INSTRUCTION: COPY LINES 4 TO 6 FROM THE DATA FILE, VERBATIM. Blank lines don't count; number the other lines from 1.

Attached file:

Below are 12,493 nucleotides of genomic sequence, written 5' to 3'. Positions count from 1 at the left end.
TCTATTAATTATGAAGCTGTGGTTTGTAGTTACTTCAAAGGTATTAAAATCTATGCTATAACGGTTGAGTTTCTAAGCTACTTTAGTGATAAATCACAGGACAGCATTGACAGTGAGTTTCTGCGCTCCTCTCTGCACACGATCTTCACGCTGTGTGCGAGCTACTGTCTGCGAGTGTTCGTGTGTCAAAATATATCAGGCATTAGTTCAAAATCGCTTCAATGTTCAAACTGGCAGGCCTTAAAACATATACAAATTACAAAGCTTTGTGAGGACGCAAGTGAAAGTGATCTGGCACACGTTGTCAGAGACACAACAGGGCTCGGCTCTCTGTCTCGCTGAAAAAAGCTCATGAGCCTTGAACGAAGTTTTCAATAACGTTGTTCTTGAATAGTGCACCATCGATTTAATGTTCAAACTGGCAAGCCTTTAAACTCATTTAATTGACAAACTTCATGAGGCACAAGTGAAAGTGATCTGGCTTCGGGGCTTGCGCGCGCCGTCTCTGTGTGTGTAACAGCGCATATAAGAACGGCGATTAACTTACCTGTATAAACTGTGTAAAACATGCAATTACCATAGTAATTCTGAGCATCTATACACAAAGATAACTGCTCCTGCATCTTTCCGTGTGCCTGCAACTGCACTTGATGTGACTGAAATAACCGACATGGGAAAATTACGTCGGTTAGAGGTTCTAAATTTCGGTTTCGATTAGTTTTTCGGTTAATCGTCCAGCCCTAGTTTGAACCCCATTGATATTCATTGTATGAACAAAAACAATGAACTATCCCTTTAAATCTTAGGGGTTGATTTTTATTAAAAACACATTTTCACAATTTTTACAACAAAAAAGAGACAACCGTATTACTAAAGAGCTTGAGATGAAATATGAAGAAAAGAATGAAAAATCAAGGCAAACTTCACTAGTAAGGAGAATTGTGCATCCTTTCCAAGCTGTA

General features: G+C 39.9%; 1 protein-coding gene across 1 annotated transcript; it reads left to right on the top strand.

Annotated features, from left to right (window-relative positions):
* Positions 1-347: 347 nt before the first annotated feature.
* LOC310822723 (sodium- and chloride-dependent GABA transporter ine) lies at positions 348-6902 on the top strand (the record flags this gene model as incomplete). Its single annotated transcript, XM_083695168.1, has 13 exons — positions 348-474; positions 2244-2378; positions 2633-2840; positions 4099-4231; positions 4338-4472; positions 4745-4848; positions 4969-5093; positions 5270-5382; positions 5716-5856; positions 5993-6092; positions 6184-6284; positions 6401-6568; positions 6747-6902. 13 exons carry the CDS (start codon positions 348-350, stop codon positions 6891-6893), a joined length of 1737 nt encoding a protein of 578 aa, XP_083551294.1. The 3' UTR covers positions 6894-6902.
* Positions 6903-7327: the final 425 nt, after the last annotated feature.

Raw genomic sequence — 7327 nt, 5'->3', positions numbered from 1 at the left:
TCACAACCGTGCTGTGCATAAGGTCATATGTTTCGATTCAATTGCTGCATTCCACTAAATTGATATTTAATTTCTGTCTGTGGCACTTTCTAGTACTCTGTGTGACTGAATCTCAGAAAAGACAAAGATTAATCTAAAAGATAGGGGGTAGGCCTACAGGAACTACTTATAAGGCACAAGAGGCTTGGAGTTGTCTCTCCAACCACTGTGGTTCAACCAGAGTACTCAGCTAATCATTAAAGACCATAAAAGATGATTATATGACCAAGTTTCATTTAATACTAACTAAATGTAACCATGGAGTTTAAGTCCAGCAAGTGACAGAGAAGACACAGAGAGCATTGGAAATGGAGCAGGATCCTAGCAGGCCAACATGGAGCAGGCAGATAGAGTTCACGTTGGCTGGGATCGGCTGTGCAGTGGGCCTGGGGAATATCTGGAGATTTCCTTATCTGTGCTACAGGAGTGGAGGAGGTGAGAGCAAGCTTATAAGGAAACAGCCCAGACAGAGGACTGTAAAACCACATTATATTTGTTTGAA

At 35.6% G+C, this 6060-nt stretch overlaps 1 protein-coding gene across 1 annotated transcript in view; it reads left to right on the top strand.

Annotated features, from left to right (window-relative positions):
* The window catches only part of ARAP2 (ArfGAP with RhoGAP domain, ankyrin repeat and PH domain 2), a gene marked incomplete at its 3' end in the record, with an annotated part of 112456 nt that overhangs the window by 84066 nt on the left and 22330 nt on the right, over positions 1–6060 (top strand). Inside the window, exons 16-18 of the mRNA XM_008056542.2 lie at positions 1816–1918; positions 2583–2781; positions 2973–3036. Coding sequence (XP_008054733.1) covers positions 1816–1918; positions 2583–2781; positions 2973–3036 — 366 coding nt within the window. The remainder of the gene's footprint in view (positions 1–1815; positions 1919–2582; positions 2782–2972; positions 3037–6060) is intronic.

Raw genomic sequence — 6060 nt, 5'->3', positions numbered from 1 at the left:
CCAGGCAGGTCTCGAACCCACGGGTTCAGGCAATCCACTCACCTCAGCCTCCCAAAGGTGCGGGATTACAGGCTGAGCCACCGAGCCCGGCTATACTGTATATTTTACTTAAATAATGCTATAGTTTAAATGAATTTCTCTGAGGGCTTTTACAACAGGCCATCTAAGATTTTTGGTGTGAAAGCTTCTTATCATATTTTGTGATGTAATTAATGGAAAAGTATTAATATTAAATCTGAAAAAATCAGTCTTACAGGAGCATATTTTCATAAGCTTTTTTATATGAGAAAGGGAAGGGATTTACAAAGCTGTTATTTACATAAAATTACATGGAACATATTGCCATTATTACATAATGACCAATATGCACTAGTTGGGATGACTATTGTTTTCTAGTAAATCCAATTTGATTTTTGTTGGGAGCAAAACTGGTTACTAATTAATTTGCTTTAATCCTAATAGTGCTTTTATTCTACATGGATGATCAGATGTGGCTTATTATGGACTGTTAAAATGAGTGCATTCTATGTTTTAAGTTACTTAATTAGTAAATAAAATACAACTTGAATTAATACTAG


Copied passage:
Annotated features, from left to right (window-relative positions):
* Positions 1-347: 347 nt before the first annotated feature.
* LOC310822723 (sodium- and chloride-dependent GABA transporter ine) lies at positions 348-6902 on the top strand (the record flags this gene model as incomplete). Its single annotated transcript, XM_083695168.1, has 13 exons — positions 348-474; positions 2244-2378; positions 2633-2840; positions 4099-4231; positions 4338-4472; positions 4745-4848; positions 4969-5093; positions 5270-5382; positions 5716-5856; positions 5993-6092; positions 6184-6284; positions 6401-6568; positions 6747-6902. 13 exons carry the CDS (start codon positions 348-350, stop codon positions 6891-6893), a joined length of 1737 nt encoding a protein of 578 aa, XP_083551294.1. The 3' UTR covers positions 6894-6902.